Wart treatment

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About Warts

Warts are small, noncancerous growths that usually appear on various parts of the body. These rough, bumps of skin are caused by an infection of the HPV virus, which enters your body through cuts or breaks in the skin.

Warts vary depending on the area of the body that has been infected by the HPV virus.

Common types of warts include:

- Common warts: Common warts are small, rough bumps in the skin that usually appear on the hands or fingers. They may be flesh-colored, or slightly tan. Common warts rarely cause discomfort, and will often go away without treatment.

- Plantar warts: Plantar warts usually develop around weight-bearing areas of the foot such as the soles or the heels, and appear as calluses with tiny black dots at the center. These growths are generally harmless and often go away with time and treatment.

- Flat warts: Flat warts are smooth, flat growths that usually appear on the face or the back of the hands. Like most warts, flat warts are most commonly diagnosed in young children. These growths cause little to no discomfort and will usually go away with minimal treatment and time.

- Periungual & subungual warts: These warts develop around or under the fingernails and toenails. These warts start small but may grow in clusters. This can result in pain and bleeding. Fingernail warts are especially common in children and fingernail biters.

- Genital warts: Genital warts are sexually transmitted infections that are passed through sexual contact. Genital warts may form on the penis, vagina, or rectum. These warts rarely cause discomfort or bleeding, and may be treated with the same methods as other warts, but cannot be cured. Once you have been infected, you will continue to be infectious. Safe sex practices (like using a latex condom) are the best methods to prevent the spread of genital warts.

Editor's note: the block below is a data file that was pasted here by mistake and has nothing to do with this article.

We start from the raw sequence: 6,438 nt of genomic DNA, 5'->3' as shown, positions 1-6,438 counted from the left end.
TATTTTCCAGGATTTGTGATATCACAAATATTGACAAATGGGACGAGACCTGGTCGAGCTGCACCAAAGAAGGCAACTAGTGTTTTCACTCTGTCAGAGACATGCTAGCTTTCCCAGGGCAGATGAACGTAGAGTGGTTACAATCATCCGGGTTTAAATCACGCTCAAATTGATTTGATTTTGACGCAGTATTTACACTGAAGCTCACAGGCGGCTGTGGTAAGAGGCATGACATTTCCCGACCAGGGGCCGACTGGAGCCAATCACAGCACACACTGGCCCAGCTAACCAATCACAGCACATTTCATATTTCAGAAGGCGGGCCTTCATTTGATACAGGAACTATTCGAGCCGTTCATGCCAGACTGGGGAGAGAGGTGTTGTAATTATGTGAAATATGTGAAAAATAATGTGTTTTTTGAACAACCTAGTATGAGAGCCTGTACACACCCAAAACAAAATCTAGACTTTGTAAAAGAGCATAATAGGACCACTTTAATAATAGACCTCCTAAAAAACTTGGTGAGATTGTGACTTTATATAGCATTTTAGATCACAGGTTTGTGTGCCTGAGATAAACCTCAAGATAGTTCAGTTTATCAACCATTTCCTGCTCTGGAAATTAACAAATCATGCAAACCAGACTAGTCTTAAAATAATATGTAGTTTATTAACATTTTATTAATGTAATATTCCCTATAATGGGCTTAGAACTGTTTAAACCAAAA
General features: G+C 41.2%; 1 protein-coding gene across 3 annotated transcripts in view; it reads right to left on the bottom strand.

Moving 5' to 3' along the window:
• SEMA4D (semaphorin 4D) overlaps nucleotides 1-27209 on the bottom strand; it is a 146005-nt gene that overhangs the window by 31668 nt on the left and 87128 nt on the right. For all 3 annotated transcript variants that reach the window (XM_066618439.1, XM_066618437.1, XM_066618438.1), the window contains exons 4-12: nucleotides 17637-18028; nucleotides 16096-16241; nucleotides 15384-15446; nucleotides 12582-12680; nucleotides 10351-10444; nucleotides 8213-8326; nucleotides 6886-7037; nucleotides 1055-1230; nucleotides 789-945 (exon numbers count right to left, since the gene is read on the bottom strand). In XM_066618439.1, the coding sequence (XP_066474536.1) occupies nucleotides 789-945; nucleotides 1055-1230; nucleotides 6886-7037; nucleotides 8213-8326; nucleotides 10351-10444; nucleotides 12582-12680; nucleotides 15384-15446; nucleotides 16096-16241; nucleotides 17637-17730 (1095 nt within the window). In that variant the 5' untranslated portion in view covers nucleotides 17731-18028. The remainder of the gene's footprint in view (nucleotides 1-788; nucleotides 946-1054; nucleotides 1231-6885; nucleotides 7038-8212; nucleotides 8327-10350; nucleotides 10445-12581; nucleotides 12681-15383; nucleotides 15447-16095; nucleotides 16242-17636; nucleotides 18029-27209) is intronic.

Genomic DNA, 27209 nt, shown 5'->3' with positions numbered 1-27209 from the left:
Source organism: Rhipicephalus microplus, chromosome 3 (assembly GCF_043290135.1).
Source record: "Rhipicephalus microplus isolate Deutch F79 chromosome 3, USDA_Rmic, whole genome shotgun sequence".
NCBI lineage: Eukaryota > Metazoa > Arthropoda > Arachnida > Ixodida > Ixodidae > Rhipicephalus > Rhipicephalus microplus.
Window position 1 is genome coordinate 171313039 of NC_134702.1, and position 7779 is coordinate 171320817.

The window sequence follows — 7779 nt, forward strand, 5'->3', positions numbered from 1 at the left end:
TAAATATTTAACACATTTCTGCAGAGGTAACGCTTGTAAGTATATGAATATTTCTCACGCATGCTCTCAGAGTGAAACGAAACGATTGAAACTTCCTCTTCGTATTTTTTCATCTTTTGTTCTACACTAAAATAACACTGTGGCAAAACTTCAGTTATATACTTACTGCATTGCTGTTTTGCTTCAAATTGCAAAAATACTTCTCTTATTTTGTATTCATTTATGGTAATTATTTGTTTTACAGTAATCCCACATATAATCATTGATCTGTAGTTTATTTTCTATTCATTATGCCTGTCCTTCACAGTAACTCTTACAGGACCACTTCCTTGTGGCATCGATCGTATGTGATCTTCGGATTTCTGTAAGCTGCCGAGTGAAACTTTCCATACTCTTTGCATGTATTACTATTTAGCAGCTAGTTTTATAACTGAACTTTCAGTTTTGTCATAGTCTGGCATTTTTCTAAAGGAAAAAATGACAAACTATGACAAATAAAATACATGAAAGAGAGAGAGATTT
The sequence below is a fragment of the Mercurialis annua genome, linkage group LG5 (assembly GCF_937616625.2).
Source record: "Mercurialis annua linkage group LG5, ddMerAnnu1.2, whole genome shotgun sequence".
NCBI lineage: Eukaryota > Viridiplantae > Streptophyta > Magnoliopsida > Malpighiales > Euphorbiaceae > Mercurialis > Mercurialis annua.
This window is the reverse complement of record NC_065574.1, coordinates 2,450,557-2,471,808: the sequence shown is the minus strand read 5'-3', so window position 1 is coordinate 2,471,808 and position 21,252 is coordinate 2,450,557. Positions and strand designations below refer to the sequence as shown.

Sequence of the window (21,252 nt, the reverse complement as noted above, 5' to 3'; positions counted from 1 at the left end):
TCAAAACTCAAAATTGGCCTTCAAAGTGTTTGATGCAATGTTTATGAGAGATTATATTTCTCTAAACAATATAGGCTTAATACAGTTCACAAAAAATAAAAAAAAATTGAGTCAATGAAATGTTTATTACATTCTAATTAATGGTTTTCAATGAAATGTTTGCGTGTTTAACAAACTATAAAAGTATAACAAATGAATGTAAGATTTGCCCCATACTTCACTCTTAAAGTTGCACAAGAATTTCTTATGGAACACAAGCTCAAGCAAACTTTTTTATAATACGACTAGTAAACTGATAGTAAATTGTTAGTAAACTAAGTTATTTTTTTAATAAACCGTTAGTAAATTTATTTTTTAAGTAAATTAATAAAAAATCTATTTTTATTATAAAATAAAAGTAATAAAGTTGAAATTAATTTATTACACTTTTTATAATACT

Warts are highly contagious. Even though they usually affect children, anyone can become infected with the HPV virus. People with weakened immune systems, autoimmune disorders, and the elderly are at greater risk of developing these growths. Warts are often spread through direct contact with an infected person, contact with a contaminated surface, and sexual intercourse.

In many cases, warts will go away on their own without medical care. However, because of their infectiousness and potential symptoms of pain, it is recommended that you treat them as soon as possible.

Treatment Options

Below is a list of common treatment options for warts. During your appointment, talk to your provider about the treatment plan that’s right for you.

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